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Value Is Elusive, Even To Agilists

Agile practitioners are often proud — and justifiably so — that when people are seriously adhering to the principles and practices, they keep the focus on value. They usually do a better job on average, I would argue from both first-hand experience and a fair amount of research, than the adherents of Waterfall methods. That’s not the same as saying that there’s not room for improvement. Value is a slippery concept. What’s valuable to you isn’t necessarily valuable to me. That statement extends to user stories, in which the “so that…” clause differs, depending on the persona identified in the “As a…” section that precedes it. We’re supposed to write stories that have some value …

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Why Embrace a Process- and Content-Driven Approach to EA?

A curious thing happens when an EA team adopts a particular framework — it takes on the preconceptions of that framework. This broadly means that companies adopting TOGAF assume a process-driven approach to EA, while those using the Zachman Framework embrace a more content-driven style. Does this matter? From my observations of EA teams that I work with, this does matter because it has a significant impact on how you architect! More than that, it is my belief that this preconception toward a process- or content-driven tactic imposes a one-sided approach, resulting in less-effective EA outcomes. When EA follows a process it often becomes reactive, prescriptive, and inflexible — rather than proactive, supportive, and adaptable. …

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Lean, like Agile, is an increasingly nebulous term. At its core, Lean centers on paying attention and continuously improving our processes and our products. Tools like Kanban, Personal Kanban, A3s, Validation Canvases and the like are spreading Lean thinking — but the focus is more and more on tools, not on continuous improvement. The more we learn about how software is created and the modern product lifecycle, the less certain the processes are becoming. Change happens quickly, and business needs to respond quickly. We want to increase predictability, but the best we can hope for is to simply understand what is predictable and build systems to suit. Since we are dealing with evolving products in …

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Retrospective Meetings: What Goes Wrong?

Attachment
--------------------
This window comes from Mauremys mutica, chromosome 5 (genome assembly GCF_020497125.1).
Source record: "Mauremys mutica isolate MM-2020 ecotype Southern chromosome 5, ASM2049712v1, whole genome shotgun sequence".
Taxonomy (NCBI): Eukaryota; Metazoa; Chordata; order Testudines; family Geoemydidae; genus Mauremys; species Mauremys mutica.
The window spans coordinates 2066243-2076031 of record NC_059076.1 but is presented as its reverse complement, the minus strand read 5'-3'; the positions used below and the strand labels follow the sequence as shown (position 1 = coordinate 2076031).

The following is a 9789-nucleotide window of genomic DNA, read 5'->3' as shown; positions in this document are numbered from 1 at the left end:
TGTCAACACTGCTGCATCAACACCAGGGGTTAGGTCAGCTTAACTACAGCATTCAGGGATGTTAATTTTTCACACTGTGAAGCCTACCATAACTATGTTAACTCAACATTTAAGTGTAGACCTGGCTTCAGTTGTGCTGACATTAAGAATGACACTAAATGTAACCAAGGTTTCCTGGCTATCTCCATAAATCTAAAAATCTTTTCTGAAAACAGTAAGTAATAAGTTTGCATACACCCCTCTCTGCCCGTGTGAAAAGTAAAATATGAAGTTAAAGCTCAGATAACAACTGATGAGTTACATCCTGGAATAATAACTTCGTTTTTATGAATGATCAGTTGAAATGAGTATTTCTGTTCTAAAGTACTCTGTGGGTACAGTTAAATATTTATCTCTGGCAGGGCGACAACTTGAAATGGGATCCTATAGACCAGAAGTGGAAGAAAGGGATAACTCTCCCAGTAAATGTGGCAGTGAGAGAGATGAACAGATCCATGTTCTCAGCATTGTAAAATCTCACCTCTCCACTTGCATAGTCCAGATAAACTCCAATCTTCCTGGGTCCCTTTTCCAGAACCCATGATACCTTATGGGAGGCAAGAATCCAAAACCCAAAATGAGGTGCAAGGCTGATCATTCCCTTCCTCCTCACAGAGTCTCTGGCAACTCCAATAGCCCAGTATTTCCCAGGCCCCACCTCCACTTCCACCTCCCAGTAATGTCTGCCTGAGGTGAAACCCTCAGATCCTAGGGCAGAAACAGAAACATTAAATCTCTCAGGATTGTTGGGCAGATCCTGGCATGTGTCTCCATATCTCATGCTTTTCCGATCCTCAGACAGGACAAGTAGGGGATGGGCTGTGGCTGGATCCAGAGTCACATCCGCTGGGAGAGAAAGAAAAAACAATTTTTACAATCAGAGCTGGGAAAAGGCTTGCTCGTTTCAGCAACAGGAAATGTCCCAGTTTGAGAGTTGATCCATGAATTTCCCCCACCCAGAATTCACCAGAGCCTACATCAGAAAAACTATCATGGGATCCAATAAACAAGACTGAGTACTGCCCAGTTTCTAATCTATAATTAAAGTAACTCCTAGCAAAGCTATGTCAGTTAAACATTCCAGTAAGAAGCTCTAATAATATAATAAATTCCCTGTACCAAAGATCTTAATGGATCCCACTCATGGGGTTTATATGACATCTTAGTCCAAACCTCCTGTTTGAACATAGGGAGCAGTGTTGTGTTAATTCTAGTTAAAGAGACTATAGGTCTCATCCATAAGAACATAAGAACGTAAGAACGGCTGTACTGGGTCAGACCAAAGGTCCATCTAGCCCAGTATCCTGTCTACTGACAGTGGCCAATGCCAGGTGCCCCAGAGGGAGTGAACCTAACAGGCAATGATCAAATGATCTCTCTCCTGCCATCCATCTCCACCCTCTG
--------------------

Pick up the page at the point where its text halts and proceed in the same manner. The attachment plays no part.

[Editor’s note: Don’t miss Diana’s keynote The Heroic Learner: Courage, Compassion, and Confidence for the 21st Century at the Cutter Summit, May 4-6 in Cambridge, MA.] Too many retrospective meetings receive cursory planning or inadequate facilitation and are thus unable to reap the potential benefits. Too many retrospective meetings are held to “check the box” on the process meetings template, rather than to focus on real improvements. Too many teams never implement or revisit the action plans coming out of retrospectives. Disguised as retrospective action planning, too many teams seek to shift blame and responsibility for action to others. In too many organizations, retrospective meetings don’t deliver the promised return on time invested (ROTI). It’s …

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Trust Requires Accountability

The whole notion of an enterprise chief information officer (CIO) or chief technology officer (CTO) is obsolete. As technology itself decentralizes — regardless of formal organizational structures — there will be multiple technology experts/specialists/leaders. There are already “go-to” technology experts, leaders, and, yes, even “chiefs” in every business unit, every business pod, and surrounding every business process. They are seldom part of the central IT organization, and if they are, their loyalties are aligned more with the business units than with their “boss,” the enterprise CIO. In fact, time and time again I’ve seen “assigned” technologists commiserate much more with their business units than with the IT organizations to which they belong or with their …